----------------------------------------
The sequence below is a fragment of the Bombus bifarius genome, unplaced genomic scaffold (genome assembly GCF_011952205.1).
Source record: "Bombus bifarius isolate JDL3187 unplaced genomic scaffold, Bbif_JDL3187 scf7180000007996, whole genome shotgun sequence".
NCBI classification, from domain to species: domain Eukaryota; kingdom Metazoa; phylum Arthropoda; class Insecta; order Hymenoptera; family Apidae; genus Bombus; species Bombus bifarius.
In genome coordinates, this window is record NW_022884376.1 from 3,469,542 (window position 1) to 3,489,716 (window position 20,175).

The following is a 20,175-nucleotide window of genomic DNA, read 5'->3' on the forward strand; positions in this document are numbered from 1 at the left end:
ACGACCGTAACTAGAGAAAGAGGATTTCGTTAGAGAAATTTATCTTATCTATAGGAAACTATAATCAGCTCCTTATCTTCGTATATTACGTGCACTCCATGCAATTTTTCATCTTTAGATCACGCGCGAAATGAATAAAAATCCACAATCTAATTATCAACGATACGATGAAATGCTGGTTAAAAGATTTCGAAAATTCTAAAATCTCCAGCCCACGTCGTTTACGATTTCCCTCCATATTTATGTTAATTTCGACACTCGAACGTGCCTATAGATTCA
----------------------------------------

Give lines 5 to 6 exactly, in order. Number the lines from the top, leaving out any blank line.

The following is a 20,175-nucleotide window of genomic DNA, read 5'->3' on the forward strand; positions in this document are numbered from 1 at the left end:
ACGACCGTAACTAGAGAAAGAGGATTTCGTTAGAGAAATTTATCTTATCTATAGGAAACTATAATCAGCTCCTTATCTTCGTATATTACGTGCACTCCATGCAATTTTTCATCTTTAGATCACGCGCGAAATGAATAAAAATCCACAATCTAATTATCAACGATACGATGAAATGCTGGTTAAAAGATTTCGAAAATTCTAAAATCTCCAGCCCACGTCGTTTACGATTTCCCTCCATATTTATGTTAATTTCGACACTCGAACGTGCCTATAGATTCA